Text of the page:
We are all, in some capacity, aware of the tradition that is game shooting. The phenomenon described by the Royal Society for the Protection of Birds as ‘wanton destruction’, which is responsible for 100,000 birds being shot each day during the shooting season, has its origins more than 2000 years ago. However, call me a naïve city girl, it wasn’t until I came to Edinburgh that I realised how present the so-called sport still is.
The argument for and against shooting is ongoing and controversial. Many supporters defend their actions with statistics, claiming that it generates £2 billion a year, creates jobs and boosts conservation. While it is true that shooting creates lucrative rural economies and generates tourism, many figures have been shown to be exaggerated. Furthermore, can the abuse and killing of animals really be justified by money? Millions of birds, born and bred for this purpose, are shot each season. It has been claimed that as many as 40 percent of birds that are shot are not killed outright and instead wounded. This would suggest that not only are animals killed for pleasure and sport, but many are in fact also caused to suffer before dying.
Aside from the death of the birds, treatment of the animals prior to the shoot is also concerning. Defra has stated that almost all red-legged partridges involved in UK shoots are raised in wire-mesh cages, smaller than an A4 piece of paper per bird, often for their entire life. Living conditions can be found to be worse than that allowed by law for chickens, resulting in, for example, stress and mutilation. In addition, during transportation birds can spend upwards of 20 hours in crates.
It has somehow become acceptable for a small part of the UK population to spend £2.5 billion each year to provide themselves with entertainment at the cost of millions of animals.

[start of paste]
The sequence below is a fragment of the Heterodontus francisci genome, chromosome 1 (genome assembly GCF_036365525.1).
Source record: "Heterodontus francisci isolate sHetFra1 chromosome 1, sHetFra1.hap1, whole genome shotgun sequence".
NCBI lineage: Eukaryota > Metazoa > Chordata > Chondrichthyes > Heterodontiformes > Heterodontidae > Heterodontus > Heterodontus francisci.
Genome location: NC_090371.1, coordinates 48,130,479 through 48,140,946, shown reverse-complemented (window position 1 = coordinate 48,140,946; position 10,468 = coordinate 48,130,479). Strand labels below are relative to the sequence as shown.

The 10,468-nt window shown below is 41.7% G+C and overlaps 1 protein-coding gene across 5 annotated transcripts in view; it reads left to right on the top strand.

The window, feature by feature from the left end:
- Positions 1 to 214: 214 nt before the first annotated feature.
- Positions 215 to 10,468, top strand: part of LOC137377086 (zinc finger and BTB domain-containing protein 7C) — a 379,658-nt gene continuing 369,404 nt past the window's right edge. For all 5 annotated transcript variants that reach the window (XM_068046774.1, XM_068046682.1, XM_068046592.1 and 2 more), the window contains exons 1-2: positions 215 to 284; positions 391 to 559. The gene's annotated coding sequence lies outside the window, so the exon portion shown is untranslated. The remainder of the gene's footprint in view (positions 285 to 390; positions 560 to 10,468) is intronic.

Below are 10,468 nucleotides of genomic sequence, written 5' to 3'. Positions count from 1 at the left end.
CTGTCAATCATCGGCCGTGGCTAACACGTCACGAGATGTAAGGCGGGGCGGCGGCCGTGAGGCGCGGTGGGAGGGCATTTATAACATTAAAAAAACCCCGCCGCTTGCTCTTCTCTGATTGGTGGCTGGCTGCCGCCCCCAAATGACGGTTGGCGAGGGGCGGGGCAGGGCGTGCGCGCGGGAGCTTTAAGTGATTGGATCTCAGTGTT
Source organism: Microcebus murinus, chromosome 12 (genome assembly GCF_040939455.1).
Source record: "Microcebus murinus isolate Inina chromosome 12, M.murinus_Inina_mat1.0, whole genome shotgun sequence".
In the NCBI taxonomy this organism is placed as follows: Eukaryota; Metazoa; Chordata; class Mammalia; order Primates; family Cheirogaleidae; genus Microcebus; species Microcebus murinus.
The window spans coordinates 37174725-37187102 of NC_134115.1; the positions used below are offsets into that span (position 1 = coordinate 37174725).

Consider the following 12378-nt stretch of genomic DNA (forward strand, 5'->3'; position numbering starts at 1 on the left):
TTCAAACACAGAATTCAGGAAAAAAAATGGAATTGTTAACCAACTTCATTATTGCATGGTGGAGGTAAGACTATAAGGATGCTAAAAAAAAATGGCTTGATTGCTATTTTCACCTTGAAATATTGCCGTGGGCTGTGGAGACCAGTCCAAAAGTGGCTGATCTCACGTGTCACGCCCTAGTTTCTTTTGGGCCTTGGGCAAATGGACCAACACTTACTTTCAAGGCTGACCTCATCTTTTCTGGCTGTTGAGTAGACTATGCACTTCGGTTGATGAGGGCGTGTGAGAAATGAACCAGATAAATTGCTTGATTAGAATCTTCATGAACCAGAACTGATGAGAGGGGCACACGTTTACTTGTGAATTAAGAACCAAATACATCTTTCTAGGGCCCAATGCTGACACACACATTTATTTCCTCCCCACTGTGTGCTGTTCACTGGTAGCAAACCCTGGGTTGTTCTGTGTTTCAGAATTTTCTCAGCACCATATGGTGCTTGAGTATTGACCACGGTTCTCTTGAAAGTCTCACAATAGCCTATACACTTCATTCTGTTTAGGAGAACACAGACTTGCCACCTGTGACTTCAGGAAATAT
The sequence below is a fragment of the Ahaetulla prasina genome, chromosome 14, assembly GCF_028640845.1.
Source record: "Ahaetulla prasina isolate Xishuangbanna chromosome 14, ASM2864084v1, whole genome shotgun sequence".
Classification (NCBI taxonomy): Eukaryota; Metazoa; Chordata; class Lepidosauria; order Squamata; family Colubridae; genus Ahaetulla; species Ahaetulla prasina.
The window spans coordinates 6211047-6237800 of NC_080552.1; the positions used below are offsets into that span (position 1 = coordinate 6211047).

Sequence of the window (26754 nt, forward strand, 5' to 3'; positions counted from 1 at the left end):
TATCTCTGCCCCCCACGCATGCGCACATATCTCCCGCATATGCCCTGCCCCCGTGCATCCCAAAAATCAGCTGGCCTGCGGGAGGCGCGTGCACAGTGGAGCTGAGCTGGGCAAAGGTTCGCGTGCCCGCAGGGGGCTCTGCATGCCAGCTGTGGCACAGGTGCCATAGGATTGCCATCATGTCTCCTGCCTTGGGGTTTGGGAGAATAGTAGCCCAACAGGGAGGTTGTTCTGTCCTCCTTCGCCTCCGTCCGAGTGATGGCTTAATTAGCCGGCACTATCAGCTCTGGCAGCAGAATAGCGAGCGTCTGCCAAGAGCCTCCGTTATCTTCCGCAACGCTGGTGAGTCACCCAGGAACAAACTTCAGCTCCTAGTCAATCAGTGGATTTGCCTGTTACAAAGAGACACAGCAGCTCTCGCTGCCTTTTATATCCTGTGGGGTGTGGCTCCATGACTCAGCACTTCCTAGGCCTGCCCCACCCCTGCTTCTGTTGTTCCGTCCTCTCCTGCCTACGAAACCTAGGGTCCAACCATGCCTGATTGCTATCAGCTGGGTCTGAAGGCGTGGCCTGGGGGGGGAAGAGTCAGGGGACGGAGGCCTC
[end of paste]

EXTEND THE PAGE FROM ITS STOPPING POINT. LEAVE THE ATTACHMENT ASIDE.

The malice spreads further, impacting many other animals that predate these birds. In order to maximise the number of birds available to be shot, predators such as foxes and stoats are subject to wire snares and traps. As these devices are non-specific, many other innocuous animals often suffer from their presence. In other words, animals are suffering and dying to facilitate the sport of killing birds.
There are facts and statistics to support either side of the argument. It is a tradition that is long standing and has been passed down many generations. The elitist event lacks emphasis on the killing of animals, instead placing importance on the social aspects of a weekend shoot. It has somehow become acceptable for a small part of the UK population to spend £2.5 billion each year to provide themselves with entertainment at the cost of millions of animals. While my ears are open to opposition, on this question my mind is relatively closed. The sport of killing innocent animals and causing them to suffer has no honest justification.